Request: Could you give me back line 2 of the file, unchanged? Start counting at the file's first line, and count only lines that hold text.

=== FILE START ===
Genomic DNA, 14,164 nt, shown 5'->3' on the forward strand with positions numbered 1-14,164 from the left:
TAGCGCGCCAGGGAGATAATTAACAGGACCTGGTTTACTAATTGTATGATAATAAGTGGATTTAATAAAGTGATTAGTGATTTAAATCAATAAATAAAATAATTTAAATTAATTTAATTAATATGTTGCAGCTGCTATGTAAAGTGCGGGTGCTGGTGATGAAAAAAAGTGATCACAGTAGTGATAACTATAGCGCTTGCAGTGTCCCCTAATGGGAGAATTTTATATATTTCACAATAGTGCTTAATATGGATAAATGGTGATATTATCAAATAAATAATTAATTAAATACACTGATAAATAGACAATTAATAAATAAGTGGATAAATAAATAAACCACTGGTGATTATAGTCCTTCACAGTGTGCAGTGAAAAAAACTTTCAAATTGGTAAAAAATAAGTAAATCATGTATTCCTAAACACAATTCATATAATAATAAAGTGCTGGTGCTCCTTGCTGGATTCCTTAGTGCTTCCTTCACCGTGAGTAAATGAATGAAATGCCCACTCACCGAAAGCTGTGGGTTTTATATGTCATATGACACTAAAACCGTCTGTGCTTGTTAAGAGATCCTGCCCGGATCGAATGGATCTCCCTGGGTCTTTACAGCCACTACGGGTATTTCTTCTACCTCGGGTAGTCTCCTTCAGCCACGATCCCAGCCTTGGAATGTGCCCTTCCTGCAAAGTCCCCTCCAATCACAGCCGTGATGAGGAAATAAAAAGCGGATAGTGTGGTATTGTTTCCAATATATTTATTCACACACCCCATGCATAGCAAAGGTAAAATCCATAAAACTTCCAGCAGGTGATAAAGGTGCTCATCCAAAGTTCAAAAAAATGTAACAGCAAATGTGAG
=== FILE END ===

TAGCGCGCCAGGGAGATAATTAACAGGACCTGGTTTACTAATTGTATGATAATAAGTGGATTTAATAAAGTGATTAGTGATTTAAATCAATAAATAAAATAATTTAAATTAATTTAATTAATATGTTGCAGCTGCTATGTAAAGTGCGGGTGCTGGTGATGAAAAAAAGTGATCACAGTAGTGATAACTATAGCGCTTGCAGTGTCCCCTAATGGGAGAATTTTATATATTTCACAATAGTGCTTAATATGGATAAATGGTGATATTATCAAATAAATAATTAATTAAATACACTGATAAATAGACAATTAATAAATAAGTGGATAAATAAATAAACCACTGGTGATTATAGTCCTTCACAGTGTGCAGTGAAAAAAACTTTCAAATTGGTAAAAAATAAGTAAATCATGTATTCCTAAACACAATTCATATAATAATAAAGTGCTGGTGCTCCTTGCTGGATTCCTTAGTGCTTCCTTCACCGTGAGTAAATGAATGAAATGCCCACTCACCGAAAGCTGTGGGTTTTATATGTCATATGACACTAAAACCGTCTGTGCTTGTTAAGAGATCCTGCCCGGATCGAATGGATCTCCCTGGGTCTTTACAGCCACTACGGGTATTTCTTCTACCTCGGGTAGTCTCCTTCAGCCACGATCCCAGCCTTGGAATGTGCCCTTCCTGCAAAGTCCCCTCCAATCACAGCCGTGATGAGGAAATAAAAAGCGGATAGTGTGGTATTGTTTCCAATATATTTATTCACACACCCCATGCATAGCAAAGGTAAAATCCATAAAACTTCCAGCAGGTGATAAAGGTGCTCATCCAAAGTTCAAAAAAATGTAACAGCAAATGTGAG